Houthis borrow a page of ISIS fanaticism as they ban song and music in Sana’a
TUE, 06/29/2021 - 12:53
Yemeni artists push back against Houthi censorship attempts by organising campaigns to celebrate the country’s authentic music and song.
Yemeni activists have launched a counter-offensive to celebrate Yemeni music in defiance of the decision by the Houthi militias to ban music and songs at social functions in the areas under their control, based on religious fatwas criminalising popular art in a practice similar to that of Islamic State (ISIS) extremists.
The Yemeni ministry of information, culture and tourism joined the activists’ campaign and announced the adoption of the first of July of each year as Yemen’s Song Day.
The ministry called for celebrations on this occasion in Yemeni governorates. It also invited “artists, poets, writers, journalists, broadcasters, activists and all groups of people in all governorates to participate in the celebration of the Yemeni Song Day … with the aim of promoting Yemeni culture and Yemeni heritage.”
Commenting on the campaign launched by Yemeni activists, the Yemeni government’s Minister of Information, Culture and Tourism Muammar al-Eryani tweeted, “In response to the initiative launched by a number of artists, intellectuals and activists, in order to strengthen the Yemeni identity and protect Yemeni heritage and art, in the face of the fierce campaign waged by the Houthi militias against art, the ministry of information, culture and tourism, announces that July 1 of every year will be celebrated as Yemen’s Song Day.”
During the past few days, Yemeni journalists and intellectuals posted on social media a copy of an official document by the Houthi authorities, containing instructions that prevent male and female artists from attending weddings and other social functions held in Sana’a and other areas under the control of the Iran-backed militias.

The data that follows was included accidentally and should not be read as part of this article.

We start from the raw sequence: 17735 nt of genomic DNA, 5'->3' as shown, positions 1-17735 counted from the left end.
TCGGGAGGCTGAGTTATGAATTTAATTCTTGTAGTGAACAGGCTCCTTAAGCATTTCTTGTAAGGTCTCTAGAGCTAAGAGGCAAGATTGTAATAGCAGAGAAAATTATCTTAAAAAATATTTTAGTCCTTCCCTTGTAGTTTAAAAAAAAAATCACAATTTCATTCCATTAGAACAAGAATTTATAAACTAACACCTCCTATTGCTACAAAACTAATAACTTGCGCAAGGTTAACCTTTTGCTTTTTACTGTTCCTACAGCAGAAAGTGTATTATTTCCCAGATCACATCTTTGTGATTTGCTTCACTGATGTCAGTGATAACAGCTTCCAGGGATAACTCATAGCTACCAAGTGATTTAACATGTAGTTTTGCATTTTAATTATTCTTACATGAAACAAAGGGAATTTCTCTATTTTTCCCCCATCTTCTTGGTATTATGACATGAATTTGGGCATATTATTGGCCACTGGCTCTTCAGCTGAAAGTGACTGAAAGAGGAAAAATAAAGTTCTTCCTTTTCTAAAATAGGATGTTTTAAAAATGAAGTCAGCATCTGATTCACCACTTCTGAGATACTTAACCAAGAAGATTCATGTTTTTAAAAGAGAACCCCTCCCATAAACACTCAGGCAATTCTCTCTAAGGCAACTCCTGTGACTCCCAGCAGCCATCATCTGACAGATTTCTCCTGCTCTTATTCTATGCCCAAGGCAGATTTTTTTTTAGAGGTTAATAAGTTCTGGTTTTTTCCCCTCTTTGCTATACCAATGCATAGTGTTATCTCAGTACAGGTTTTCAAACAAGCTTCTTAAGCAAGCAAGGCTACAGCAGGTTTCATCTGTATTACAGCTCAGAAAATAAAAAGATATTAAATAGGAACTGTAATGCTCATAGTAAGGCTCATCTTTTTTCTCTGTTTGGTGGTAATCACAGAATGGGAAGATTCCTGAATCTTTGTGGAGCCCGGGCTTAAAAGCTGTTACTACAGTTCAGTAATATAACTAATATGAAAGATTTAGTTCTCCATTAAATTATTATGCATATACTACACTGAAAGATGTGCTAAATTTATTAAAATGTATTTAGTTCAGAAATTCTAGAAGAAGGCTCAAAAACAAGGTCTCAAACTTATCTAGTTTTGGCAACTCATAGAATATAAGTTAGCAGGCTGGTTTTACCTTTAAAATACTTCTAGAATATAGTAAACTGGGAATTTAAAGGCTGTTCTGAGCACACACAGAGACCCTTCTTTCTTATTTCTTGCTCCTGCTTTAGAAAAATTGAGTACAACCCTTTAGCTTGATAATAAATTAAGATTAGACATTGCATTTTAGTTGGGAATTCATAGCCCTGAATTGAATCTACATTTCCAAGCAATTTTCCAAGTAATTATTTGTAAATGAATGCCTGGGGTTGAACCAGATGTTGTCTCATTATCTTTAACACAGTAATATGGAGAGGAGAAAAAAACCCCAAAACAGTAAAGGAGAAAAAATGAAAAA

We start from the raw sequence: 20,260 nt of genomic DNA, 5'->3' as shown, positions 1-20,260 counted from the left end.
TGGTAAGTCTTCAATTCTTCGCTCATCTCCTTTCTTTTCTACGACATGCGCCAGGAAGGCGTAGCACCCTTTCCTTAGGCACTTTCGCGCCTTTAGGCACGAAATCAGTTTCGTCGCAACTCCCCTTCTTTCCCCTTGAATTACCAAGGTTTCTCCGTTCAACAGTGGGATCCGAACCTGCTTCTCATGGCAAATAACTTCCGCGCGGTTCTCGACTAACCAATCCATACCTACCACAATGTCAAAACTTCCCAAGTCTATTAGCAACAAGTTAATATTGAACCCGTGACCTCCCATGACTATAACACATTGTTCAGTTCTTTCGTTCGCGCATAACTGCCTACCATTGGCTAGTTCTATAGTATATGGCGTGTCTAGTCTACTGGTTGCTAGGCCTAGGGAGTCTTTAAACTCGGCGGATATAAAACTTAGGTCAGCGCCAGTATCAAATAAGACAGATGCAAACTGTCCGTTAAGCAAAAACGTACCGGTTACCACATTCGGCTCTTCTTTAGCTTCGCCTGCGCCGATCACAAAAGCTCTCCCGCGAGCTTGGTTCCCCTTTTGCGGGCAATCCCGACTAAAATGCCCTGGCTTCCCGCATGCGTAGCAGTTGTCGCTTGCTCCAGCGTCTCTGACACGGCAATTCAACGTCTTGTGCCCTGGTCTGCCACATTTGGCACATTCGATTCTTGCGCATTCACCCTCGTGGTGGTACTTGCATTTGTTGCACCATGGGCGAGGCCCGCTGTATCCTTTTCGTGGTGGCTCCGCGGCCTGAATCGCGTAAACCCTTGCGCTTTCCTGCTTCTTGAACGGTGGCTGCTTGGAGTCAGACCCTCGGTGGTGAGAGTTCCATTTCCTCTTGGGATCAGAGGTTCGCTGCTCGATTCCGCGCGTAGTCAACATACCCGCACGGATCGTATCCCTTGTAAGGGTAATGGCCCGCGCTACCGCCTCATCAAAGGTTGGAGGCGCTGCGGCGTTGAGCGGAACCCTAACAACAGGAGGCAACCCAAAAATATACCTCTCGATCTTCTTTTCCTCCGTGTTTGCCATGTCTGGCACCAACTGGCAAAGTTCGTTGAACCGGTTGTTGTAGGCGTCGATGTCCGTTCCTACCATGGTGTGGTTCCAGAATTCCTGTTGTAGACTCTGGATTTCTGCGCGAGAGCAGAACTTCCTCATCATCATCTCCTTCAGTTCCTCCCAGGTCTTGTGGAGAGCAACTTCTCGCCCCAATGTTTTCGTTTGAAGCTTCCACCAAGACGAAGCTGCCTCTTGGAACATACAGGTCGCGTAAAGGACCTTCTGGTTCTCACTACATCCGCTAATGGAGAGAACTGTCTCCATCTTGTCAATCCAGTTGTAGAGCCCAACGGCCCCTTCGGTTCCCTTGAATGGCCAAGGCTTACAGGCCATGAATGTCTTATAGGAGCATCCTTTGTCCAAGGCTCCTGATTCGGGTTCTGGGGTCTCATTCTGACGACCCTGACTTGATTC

The document issued by the governor of Sana’a of the Houthi government, Abdul Basit al-Hadi, confirmed that directives were issued to heads of directorates and local councils to “curtail the phenomenon of artists and artists performing at events and weddings by promoting Quranic awareness within the community.”
The decision is just part of measures and practices enforced by the Houthi militias in their areas of control, which include the closure of public places, such as cafes and restaurants, detention and arrest of activists and artists on moral charges and restricting artistic and creative activities, through measures that Yemeni media and activists likened to ISIS practices in Iraq and Syria during the period of the extremist group’s control of large swathes of the two Middle East countries.
The representative of the Yemeni House of Representatives Ahmed Seif Hashid, said that “when singing is prohibited in Sana’a, this means that Sana’a is no longer the capital of all Yemenis.
“It is the right of citizens in other regions and indeed in all of Yemen, to resist the group’s project, which seeks to snuff out pluralism and diversity and impose its presence by force on everyone,” Hashid said in a post on his official Facebook account.
He added, “What happens from time to time in trying to impose the group’s prohibitions reflects persistent attempts to impose this obscurantist project by force, in a way that intimidates all Yemenis and makes them more terrified of this group’s future intentions.
“This adds to this group’s catastrophic failure in building the state and achieving citizen rights and to its drive to eliminate political and intellectual pluralism.”
The anti-Houthi Yemeni MP considered that the decision to ban singing is “an intense expression of economic and political failure” that will end “in abysmal failure at all levels.”
Talking to The Arab Weekly about the reasons for the Houthi cultural and social measures, Yemeni writer and poet Ahmed Abbas said that they go back to the cultural and ideological roots of the Houthis, who are no less fundamentalist and fanatical than other groups known for their cultural totalitarianism, such as ISIS and the Taliban.
Abbas pointed out that there are other reasons that may explain the Houthi behaviour, including their’ desire to divert the attention of Yemeni society, especially the youth, in the areas under Houthi control towards the norms of behaviour sought by the group’s cultural and media machine. This seeks to transform young people into human bombs by brainwashing them into joining the Houthi war project under fallacious concepts of sacrifice and religious devotion.
Abbas pointed out that recently Yemenis, especially young people, in Houthi-controlled areas have shown increasing aversion to Houthi-held events such as the so-called “cultural courses”. This rejection may explain the Houthis’ growing concern that young people may be attracted to song and music that are part of Yemen’s authentic cultural legacy heritage.